Two of the greatest saints of this time in Gaul were St. Hilary of Poitiers and St. Martin of Tours. St. Hilary, known as the “Athanasius of the West,” was the spiritual father of St. Martin. St. Martin is considered Gaul’s first great monastic saint. His example of “bloodless martyrdom” through asceticism was embraced by many.
Three important elements in the spread of the monastic ascetic ideal among the Gallic people can be described:
a.) The first true monastery was Marmoutier, founded by St. Martin. The monks in Marmoutier, who numbered eighty, all lived in tiny wooden cells built halfway into the natural caves on the side of an immense cliff along the banks of the Loire River. One can still see these caves near Tours. The monastery of Marmoutier had a strong influence, for many bishops were chosen from its enclosure. St. Sulpicius Severus speaks of monasticism there in his Life of St. Martin:
“No one there had anything which was called his own. It was not allowed to buy or to sell anything.…
No art was practiced there, except that of transcribers, and even this was assigned to the brethren of younger years, while the elders spent their time in prayer. Rarely did any one of them go beyond the cell. They all took food together.
Most of them were clothed in garments of camel’s hair. This must be thought the more remarkable, because many among them were such as are deemed of noble rank … and far differently brought up.” (Chapter 10 of St. Martin’s Life.) St. Martin’s particular expression of the monastic life at Marmoutier was naturally harmonious to the soul of the Gauls and served as a catalyst to the spread of Christianity among the people.
b.) One of the immediate spiritual fruits of St. Martin’s example was the famous monastery of Lerins. The founding of the monastery on the Isle of Lerins in 410 was the work of St. Honoratus, the future bishop of Arles. The monastery served as a spiritual school for bishops and ecclesiastical writers, such as St. Faustus of Riez, St. Eucherius of Lyons, St. Vincent of Lerins, St. Hilary and St. Caesarius of Arles, and St. Patrick of Ireland. The information that has come down to us about the life of the monastery of Lerins can be found primarily in the Life of its founder, St. Honoratus, and in St. Eucherius of Lyons’ In Praise of the Desert. From these sources one can see that most of the monks lived in community, while the more experienced struggled in an eremitic or partially eremitic way of life. Lerins-style monasticism (which held the anchoritic life in the desert as its highest ideal) spread throughout all of southeastern Gaul, notably in the Jura mountains with Sts. Romanus and Lupicinus, and in the Valais, where the monastery of St. Maurice of Agaune would remain an important spiritual center for centuries to come.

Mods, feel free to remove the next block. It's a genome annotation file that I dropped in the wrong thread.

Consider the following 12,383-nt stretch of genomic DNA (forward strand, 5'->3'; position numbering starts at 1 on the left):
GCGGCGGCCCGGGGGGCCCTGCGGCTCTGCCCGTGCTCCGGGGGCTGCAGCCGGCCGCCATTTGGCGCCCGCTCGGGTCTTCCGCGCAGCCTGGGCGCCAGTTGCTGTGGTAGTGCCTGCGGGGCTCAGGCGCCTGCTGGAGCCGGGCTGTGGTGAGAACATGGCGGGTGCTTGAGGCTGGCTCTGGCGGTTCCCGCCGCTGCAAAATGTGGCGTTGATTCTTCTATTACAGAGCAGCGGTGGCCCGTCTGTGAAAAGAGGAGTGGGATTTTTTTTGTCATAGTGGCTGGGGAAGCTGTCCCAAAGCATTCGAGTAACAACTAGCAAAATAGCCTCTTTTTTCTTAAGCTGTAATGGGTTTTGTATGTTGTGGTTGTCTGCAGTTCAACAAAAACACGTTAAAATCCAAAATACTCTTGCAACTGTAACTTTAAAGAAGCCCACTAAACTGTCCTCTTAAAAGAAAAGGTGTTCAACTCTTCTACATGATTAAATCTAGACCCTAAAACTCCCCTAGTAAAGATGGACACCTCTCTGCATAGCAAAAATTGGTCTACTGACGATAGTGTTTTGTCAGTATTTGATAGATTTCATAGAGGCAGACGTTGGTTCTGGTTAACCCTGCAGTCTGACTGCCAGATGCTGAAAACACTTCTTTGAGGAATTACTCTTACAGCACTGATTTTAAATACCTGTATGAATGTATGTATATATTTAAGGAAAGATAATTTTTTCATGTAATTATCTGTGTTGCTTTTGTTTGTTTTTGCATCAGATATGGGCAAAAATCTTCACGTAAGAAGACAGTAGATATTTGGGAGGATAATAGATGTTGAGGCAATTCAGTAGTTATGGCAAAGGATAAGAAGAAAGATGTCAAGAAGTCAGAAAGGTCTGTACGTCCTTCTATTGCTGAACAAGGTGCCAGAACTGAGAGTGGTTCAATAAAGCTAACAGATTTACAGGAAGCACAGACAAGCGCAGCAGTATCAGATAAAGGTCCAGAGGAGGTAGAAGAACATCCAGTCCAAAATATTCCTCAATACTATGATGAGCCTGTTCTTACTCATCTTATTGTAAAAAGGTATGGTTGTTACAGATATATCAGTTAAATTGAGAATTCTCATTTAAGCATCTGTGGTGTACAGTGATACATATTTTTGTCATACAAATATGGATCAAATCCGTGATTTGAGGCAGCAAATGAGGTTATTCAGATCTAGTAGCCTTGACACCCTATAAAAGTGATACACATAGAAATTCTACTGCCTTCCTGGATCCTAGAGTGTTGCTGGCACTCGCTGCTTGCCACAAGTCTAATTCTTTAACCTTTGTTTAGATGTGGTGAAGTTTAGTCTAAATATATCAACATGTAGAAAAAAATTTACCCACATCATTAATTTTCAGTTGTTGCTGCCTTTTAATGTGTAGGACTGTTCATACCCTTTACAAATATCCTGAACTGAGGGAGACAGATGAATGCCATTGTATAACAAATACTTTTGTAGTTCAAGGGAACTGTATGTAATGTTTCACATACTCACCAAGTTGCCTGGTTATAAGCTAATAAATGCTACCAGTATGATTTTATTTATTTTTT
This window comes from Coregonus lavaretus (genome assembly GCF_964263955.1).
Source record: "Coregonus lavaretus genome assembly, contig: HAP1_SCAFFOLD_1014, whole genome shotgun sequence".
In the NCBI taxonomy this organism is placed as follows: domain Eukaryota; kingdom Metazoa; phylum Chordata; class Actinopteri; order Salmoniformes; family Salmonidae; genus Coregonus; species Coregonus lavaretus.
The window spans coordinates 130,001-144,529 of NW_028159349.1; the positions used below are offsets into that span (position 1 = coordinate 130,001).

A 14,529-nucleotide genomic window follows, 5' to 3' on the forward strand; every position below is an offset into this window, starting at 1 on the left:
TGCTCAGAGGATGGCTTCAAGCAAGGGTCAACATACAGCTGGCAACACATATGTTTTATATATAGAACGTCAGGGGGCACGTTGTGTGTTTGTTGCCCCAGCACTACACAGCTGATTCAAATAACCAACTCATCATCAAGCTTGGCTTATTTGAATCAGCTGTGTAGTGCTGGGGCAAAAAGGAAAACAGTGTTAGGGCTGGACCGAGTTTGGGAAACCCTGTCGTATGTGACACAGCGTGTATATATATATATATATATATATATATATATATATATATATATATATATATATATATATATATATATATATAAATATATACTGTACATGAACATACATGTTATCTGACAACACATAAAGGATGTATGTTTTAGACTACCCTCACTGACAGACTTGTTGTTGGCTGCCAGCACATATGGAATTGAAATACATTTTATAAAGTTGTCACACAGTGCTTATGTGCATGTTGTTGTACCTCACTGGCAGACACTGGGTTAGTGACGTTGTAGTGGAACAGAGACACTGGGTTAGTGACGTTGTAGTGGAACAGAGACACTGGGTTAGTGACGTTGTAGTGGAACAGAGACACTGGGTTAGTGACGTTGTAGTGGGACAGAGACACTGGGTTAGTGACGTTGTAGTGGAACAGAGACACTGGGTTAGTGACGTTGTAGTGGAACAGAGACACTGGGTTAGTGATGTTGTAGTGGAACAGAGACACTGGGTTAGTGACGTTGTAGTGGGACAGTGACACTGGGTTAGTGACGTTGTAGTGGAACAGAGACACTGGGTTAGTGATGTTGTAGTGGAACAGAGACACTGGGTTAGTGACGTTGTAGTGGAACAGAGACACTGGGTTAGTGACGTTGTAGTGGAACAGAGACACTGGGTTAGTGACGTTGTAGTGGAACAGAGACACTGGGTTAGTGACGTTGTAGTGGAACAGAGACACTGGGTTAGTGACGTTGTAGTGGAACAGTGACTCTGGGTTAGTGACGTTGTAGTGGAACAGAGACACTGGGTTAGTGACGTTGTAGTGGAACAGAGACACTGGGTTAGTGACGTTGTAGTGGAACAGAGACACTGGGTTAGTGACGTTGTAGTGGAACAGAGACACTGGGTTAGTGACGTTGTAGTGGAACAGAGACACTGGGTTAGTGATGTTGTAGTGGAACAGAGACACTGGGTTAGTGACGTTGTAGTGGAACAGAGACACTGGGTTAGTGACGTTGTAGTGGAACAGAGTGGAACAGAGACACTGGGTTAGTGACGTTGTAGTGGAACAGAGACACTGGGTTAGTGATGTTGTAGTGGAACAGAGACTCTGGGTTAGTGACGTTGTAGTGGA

c.) Finally, the spiritual teachings of St. John Cassian must be mentioned. In 416 St. John founded the monastery of St. Victor in Marseilles. Prior to this in 400 he had been ordained to the diaconate by St. John Chrysostom. St. John Cassian was a great defender of the dogmatic teachings of the Church and carefully articulated the synergy between man’s free will and God’s grace. His primary labor, however, was to reveal to the Gallic monks the way of life and spirituality of the monks of the East. His Institutes and Conferences, which he wrote for the monks of Provence, are a glorious manifestation of the spiritual fruits he had acquired during his long stay in Egypt among its famous holy men. Many newly founded monastic communities, as well as ascetics who desired to lead the solitary life, used his writings as their spiritual manuals and guidebooks. The monastic rules spelled out in the Institutes were central to the foundation of subsequent monastic typica in the centuries to come, including the later Rule of St. Benedict.